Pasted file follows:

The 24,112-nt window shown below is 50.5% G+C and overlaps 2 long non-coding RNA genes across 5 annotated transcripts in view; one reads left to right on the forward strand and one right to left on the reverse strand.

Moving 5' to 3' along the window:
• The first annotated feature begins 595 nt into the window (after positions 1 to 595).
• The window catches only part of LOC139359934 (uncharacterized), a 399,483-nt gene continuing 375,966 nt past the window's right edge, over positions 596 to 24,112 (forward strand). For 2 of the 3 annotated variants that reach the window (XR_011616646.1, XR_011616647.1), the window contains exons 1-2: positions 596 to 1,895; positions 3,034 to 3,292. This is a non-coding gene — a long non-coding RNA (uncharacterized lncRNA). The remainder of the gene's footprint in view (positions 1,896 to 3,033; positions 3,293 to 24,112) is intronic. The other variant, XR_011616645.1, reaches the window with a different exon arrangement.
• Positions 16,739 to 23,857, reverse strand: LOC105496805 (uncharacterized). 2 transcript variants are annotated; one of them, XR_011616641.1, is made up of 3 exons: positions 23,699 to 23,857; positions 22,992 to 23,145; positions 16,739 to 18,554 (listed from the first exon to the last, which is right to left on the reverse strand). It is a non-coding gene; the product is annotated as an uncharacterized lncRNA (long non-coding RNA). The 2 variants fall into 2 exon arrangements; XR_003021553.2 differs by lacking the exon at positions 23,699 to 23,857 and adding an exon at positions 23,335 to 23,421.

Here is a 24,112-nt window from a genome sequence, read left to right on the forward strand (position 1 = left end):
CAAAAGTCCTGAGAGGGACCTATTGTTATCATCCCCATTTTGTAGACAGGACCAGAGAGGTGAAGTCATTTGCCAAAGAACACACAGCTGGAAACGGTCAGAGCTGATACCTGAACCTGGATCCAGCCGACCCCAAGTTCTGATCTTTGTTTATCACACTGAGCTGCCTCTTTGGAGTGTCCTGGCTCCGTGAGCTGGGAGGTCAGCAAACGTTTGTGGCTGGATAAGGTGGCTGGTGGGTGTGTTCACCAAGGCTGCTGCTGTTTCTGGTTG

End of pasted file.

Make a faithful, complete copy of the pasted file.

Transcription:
The 24,112-nt window shown below is 50.5% G+C and overlaps 2 long non-coding RNA genes across 5 annotated transcripts in view; one reads left to right on the forward strand and one right to left on the reverse strand.

Moving 5' to 3' along the window:
• The first annotated feature begins 595 nt into the window (after positions 1 to 595).
• The window catches only part of LOC139359934 (uncharacterized), a 399,483-nt gene continuing 375,966 nt past the window's right edge, over positions 596 to 24,112 (forward strand). For 2 of the 3 annotated variants that reach the window (XR_011616646.1, XR_011616647.1), the window contains exons 1-2: positions 596 to 1,895; positions 3,034 to 3,292. This is a non-coding gene — a long non-coding RNA (uncharacterized lncRNA). The remainder of the gene's footprint in view (positions 1,896 to 3,033; positions 3,293 to 24,112) is intronic. The other variant, XR_011616645.1, reaches the window with a different exon arrangement.
• Positions 16,739 to 23,857, reverse strand: LOC105496805 (uncharacterized). 2 transcript variants are annotated; one of them, XR_011616641.1, is made up of 3 exons: positions 23,699 to 23,857; positions 22,992 to 23,145; positions 16,739 to 18,554 (listed from the first exon to the last, which is right to left on the reverse strand). It is a non-coding gene; the product is annotated as an uncharacterized lncRNA (long non-coding RNA). The 2 variants fall into 2 exon arrangements; XR_003021553.2 differs by lacking the exon at positions 23,699 to 23,857 and adding an exon at positions 23,335 to 23,421.

Here is a 24,112-nt window from a genome sequence, read left to right on the forward strand (position 1 = left end):
CAAAAGTCCTGAGAGGGACCTATTGTTATCATCCCCATTTTGTAGACAGGACCAGAGAGGTGAAGTCATTTGCCAAAGAACACACAGCTGGAAACGGTCAGAGCTGATACCTGAACCTGGATCCAGCCGACCCCAAGTTCTGATCTTTGTTTATCACACTGAGCTGCCTCTTTGGAGTGTCCTGGCTCCGTGAGCTGGGAGGTCAGCAAACGTTTGTGGCTGGATAAGGTGGCTGGTGGGTGTGTTCACCAAGGCTGCTGCTGTTTCTGGTTG